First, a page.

After several failed attempts to break to new lows, you start to get nervous about this trade. It looked like a sure bet at the time, but now that you are in the trade it’s starting to turn into hope.

You decide to reduce your risk and pull your stop loss closer to your entry price.

Guess what – you’re not alone! If you are starting to get nervous then it likely means that everyone else who joined the short party late in the red zone below the VWAP is doing the same and adding to the liquidity (buy stops) that are sitting above the current market price.stops liquidity chart

Now when we look at the same red zone through the lens of the footprint chart, we can see the story developing a bit more clearly from the perspective of order flow.

As the market sold off from the highs at $3687.50, aggressive selling followed suit in the form of the red sell imbalances showing up as the market kept dropping.

Once the pink VWAP was broken to the downside it created a “footprint” of aggressive selling where sellers had to defend in order to continue pushing the market lower. The next rotation higher (1) was met with sellers as you can see the 79 sell imbalance.

In the next rotation (#2) the sellers failed to push the market any lower and a buy imbalance of 133 shows up at the low. This is showing a slow down of bearish momentum and a first sign of a potential buy stop squeeze in the making.

On the next rotation (#3), sellers step back in an attempt to push this market to new lows. Instead of that happening on the next rotation (#4), the bulls step in again this time printing a triple stack of buy imbalances showing buying demand is starting to enter the market.

At this point in time, if you entered a short below the VWAP level ($3680), you’ve seen two failed attempts at a new low, and buying momentum start to enter the market. If your stop was above the ORH ($3682.75), you might consider moving it lower just above $3680 in order to reduce the risk on this short trade.

After rotation (#5), some more sellers step in and force another attempt at new lows below $3678.00 and the result is a measly one tick breakdown and bullish reversal with another buy imbalance (#6).

Again, imagine being short below $3680.00 in this situation and seeing the market fail to make a convincing new low after three attempts. Add to that the sign of buyers entering the market absorbing the selling and you get a recipe for a short squeeze.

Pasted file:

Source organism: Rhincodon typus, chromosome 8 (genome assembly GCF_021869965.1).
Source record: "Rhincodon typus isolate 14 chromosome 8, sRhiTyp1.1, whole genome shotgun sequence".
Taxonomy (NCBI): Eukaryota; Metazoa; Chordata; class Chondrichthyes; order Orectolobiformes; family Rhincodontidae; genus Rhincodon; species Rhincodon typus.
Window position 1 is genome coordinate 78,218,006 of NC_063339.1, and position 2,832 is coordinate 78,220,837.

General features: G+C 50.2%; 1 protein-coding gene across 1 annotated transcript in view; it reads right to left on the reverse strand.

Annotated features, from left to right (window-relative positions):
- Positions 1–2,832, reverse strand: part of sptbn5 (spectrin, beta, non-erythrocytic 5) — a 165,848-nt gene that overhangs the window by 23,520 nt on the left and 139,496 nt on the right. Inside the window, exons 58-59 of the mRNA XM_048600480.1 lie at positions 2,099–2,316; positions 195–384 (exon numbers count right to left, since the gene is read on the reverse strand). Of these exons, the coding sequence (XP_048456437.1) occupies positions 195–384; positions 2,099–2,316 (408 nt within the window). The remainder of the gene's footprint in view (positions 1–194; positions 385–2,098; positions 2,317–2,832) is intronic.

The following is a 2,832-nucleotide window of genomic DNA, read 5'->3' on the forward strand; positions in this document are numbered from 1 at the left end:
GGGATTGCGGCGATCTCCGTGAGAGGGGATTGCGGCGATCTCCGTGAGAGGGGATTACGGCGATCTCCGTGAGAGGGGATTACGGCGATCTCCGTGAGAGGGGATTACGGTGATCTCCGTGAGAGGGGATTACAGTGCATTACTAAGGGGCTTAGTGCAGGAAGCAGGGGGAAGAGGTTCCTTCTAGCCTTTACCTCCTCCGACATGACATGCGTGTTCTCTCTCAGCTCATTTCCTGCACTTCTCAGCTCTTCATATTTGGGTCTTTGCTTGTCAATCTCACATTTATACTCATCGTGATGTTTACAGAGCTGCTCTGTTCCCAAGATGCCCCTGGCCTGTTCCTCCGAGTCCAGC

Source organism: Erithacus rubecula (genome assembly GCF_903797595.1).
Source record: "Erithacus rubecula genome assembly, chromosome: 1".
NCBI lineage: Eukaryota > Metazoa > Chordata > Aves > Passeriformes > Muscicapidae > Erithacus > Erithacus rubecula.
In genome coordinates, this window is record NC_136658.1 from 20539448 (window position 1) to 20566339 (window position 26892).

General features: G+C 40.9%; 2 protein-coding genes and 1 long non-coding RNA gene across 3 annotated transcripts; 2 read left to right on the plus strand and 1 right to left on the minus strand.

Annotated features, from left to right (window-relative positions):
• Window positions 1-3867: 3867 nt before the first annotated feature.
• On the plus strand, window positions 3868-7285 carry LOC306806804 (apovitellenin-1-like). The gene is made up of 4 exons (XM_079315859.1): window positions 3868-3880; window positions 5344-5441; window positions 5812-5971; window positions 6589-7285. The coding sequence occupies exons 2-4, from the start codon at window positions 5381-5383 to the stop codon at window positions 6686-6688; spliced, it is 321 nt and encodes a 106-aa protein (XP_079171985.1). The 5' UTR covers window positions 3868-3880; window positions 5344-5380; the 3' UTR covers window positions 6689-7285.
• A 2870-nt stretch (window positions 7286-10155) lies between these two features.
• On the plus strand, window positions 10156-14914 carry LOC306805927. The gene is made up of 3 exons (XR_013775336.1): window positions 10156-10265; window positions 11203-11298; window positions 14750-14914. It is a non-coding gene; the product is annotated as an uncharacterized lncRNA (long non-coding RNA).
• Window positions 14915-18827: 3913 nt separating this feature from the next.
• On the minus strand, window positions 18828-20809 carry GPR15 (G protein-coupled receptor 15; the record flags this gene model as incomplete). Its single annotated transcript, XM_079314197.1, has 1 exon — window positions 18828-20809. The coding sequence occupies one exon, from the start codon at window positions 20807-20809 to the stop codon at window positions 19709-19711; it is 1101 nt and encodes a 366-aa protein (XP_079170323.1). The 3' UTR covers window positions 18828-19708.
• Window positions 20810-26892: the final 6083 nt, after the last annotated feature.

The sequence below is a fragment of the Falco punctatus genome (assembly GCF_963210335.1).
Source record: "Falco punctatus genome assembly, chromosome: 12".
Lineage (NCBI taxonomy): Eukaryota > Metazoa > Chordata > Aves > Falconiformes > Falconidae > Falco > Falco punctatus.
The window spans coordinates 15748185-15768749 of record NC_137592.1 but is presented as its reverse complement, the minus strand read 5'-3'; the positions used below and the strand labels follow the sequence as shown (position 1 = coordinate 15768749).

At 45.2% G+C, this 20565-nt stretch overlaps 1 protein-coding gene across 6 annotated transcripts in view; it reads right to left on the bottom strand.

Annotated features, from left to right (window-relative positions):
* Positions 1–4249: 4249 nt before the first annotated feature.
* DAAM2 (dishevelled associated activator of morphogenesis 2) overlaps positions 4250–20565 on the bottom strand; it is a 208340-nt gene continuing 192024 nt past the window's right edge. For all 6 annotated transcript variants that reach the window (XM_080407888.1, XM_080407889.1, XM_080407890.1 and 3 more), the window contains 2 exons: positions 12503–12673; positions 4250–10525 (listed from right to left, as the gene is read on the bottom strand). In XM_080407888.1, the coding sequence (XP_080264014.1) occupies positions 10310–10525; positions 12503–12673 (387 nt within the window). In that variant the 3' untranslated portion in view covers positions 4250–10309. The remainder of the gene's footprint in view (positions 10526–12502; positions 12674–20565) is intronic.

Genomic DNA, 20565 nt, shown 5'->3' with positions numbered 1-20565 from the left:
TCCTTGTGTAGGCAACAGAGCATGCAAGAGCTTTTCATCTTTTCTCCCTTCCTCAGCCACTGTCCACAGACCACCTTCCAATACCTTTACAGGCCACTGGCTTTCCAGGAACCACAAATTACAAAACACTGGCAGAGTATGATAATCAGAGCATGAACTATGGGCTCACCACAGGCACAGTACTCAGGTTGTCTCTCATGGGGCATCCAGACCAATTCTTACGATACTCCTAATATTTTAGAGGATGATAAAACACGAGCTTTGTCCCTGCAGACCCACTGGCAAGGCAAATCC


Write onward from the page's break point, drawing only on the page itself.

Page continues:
The sellers make an attempt at new lows again (#7) and manage to break the low by 2 ticks before the bulls step in again (#8) and force a strong reaction that pushes the market from the open at $3677 up into $3681.50 (#9).

As you can see in this rotation(#9),  there were 923 sellers that entered the market around $3679.50 and became trapped as the market squeezed buy stops above $3680.00. You can see that buying got really aggressive from $3679.75-$3680.75 (green box).

This is where a majority of the traders that were short below $3680 started to buy back their positions in an effort to exit the trade at a loss. That’s why you see such aggressive buying!

The play here is to set some buy limits between that stack of buy imbalances in order to jump in on a small rotation before the buy stop run continues.

In this example, the opportunity was a buy entry between $3680.75-3683.00 after short traders got trapped and running the trade-up into the overnight high at $3687.50, which translates to a profit of around 7 points or $350 per contract.

The Bottom Line

As you’ve seen with today’s example, order flow tools like the footprint chart can be a great compliment to your existing trading strategy.

Just like anything with trading, nothing works 100% of the time, but combining the power of market structure analysis with order flow can really help you get a better read of the market and make better-informed trading decisions in the heat of the moment when it really matters!

Join us at TRADEPRO AcademyTM to learn how we take advantage of trapped traders exactly like this on a daily basis. There has never been a better time to make the investment in yourself!

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The information contained in this post is solely for educational purposes and does not constitute investment advice. The risk of trading in securities markets can be substantial. You should carefully consider if engaging in such activity is suitable for your own financial situation. TRADEPRO AcademyTM is not responsible for any liabilities arising as a result of your market involvement or individual trade activities.